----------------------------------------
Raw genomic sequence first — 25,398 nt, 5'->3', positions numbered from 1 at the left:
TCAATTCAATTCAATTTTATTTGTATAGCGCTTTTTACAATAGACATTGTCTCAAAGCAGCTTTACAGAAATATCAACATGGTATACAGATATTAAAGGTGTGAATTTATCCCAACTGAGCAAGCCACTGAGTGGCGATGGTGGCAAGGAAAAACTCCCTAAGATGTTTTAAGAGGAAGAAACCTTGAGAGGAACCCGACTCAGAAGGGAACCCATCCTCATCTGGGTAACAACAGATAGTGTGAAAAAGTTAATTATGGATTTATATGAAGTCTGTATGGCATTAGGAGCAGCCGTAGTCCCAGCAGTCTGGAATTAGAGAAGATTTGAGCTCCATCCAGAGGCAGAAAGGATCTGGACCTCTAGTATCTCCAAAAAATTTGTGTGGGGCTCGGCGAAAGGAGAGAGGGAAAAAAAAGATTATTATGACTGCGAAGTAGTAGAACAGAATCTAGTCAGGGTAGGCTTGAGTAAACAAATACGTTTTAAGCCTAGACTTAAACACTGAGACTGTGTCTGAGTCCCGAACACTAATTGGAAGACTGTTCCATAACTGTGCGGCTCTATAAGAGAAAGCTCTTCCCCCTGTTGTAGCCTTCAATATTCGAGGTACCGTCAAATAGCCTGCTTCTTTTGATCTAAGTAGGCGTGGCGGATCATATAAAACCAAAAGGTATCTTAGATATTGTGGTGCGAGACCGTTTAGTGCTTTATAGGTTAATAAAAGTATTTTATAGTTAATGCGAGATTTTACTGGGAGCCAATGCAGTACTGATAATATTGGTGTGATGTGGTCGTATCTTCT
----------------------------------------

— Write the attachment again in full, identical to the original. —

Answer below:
Raw genomic sequence first — 25,398 nt, 5'->3', positions numbered from 1 at the left:
TCAATTCAATTCAATTTTATTTGTATAGCGCTTTTTACAATAGACATTGTCTCAAAGCAGCTTTACAGAAATATCAACATGGTATACAGATATTAAAGGTGTGAATTTATCCCAACTGAGCAAGCCACTGAGTGGCGATGGTGGCAAGGAAAAACTCCCTAAGATGTTTTAAGAGGAAGAAACCTTGAGAGGAACCCGACTCAGAAGGGAACCCATCCTCATCTGGGTAACAACAGATAGTGTGAAAAAGTTAATTATGGATTTATATGAAGTCTGTATGGCATTAGGAGCAGCCGTAGTCCCAGCAGTCTGGAATTAGAGAAGATTTGAGCTCCATCCAGAGGCAGAAAGGATCTGGACCTCTAGTATCTCCAAAAAATTTGTGTGGGGCTCGGCGAAAGGAGAGAGGGAAAAAAAAGATTATTATGACTGCGAAGTAGTAGAACAGAATCTAGTCAGGGTAGGCTTGAGTAAACAAATACGTTTTAAGCCTAGACTTAAACACTGAGACTGTGTCTGAGTCCCGAACACTAATTGGAAGACTGTTCCATAACTGTGCGGCTCTATAAGAGAAAGCTCTTCCCCCTGTTGTAGCCTTCAATATTCGAGGTACCGTCAAATAGCCTGCTTCTTTTGATCTAAGTAGGCGTGGCGGATCATATAAAACCAAAAGGTATCTTAGATATTGTGGTGCGAGACCGTTTAGTGCTTTATAGGTTAATAAAAGTATTTTATAGTTAATGCGAGATTTTACTGGGAGCCAATGCAGTACTGATAATATTGGTGTGATGTGGTCGTATCTTCT